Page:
Erica Cresswell's Reviews > Microstyle: The Art of Writing Little

Microstyle by Christopher  Johnson
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's review
Jun 25, 2012

really liked it

This review refers to the 2011 copy of “Microstyle: The Art of Writing Little” by Christopher Johnson, PhD. It was printed by W.W. Norton & Company Inc.

Here's an excerpt from the book jacket: “Once the province of professional wordsmiths, the art of the short message now is not only available to everyone but also increasingly important to our personal and professional lives.” I picked up the book because I wanted to learn how to tweet better.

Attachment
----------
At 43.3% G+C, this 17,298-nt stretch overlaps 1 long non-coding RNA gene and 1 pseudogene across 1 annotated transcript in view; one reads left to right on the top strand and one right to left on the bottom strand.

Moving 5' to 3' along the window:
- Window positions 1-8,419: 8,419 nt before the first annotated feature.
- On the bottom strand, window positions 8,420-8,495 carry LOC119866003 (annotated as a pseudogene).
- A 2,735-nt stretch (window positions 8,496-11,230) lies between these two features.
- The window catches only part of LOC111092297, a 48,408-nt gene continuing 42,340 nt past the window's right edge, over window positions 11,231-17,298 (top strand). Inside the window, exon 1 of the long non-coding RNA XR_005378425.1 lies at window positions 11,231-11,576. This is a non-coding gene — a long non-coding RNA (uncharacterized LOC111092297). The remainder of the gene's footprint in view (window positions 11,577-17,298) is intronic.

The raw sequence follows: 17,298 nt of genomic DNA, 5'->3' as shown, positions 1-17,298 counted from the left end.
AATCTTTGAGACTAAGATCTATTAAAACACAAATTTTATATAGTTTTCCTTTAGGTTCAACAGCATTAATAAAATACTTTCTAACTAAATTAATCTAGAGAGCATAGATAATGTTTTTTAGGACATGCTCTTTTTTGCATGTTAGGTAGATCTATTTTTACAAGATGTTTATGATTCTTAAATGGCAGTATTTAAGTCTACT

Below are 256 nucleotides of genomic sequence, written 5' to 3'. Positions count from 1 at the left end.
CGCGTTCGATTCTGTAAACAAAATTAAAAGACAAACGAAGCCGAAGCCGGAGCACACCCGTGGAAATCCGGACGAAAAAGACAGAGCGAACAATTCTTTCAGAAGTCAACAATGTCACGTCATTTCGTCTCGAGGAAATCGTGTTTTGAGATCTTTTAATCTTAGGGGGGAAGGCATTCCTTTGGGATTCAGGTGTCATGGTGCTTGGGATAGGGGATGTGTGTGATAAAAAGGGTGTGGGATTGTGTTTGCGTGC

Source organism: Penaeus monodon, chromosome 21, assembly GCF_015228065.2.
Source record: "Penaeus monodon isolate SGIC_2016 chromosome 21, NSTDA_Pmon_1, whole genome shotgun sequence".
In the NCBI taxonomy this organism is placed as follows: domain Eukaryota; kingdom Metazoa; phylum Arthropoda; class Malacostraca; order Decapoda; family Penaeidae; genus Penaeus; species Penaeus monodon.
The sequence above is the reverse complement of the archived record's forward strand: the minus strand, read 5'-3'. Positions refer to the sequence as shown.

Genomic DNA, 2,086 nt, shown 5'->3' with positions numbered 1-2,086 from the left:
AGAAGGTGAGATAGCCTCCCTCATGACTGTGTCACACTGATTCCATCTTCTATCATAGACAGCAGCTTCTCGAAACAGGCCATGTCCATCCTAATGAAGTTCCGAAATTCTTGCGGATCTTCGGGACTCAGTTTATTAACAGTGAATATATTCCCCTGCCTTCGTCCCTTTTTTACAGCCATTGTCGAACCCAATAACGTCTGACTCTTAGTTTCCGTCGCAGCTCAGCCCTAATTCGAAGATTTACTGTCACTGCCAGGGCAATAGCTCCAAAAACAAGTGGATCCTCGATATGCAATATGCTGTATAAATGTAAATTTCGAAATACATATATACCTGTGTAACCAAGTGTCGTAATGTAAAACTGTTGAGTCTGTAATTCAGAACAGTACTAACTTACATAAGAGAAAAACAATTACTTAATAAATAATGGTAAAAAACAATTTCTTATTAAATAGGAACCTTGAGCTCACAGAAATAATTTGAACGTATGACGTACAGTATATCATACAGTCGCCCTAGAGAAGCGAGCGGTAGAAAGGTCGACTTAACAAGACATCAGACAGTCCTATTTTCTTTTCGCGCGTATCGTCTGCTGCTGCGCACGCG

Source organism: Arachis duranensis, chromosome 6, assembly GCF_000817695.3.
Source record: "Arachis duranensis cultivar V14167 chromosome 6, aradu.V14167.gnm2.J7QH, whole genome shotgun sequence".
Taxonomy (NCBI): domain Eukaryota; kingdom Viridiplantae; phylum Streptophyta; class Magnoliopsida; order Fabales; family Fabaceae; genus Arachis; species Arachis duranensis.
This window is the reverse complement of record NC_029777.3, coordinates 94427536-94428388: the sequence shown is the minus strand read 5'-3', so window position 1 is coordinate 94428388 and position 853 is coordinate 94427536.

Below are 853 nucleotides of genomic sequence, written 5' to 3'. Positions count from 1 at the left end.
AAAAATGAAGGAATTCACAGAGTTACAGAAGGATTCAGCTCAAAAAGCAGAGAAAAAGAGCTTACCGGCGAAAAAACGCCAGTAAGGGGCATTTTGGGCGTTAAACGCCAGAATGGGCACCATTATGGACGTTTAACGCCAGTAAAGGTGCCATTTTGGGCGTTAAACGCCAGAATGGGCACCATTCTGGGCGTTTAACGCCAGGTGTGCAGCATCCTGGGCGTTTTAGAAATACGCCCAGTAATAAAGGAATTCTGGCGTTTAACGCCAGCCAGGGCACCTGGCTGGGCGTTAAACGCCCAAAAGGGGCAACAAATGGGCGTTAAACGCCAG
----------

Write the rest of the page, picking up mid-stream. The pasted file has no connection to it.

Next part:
I found the book incredibly interesting. It was a bit more technical than I thought it would be, though I should have expected it to be since it was written by a linguist expert. Johnson is a a verbal branding consultant. He works at a top naming firm that developed the names Pentium, PowerBook, BlackBerry among others.

The book starts out by explaining what “Big Style” is. Essentially our culture “conflates grammar and style with correctness because, until recently, most people wrote only when they were being formally evaluated: in school, in cover letters for job applications, and perhaps at work.” (p. 13) We really only think of language when we are worrying about getting it wrong. According to Johnson, style guides are essentially negative because they play on our insecurities. Language then is a source of potential humiliation rather than a source of pleasure.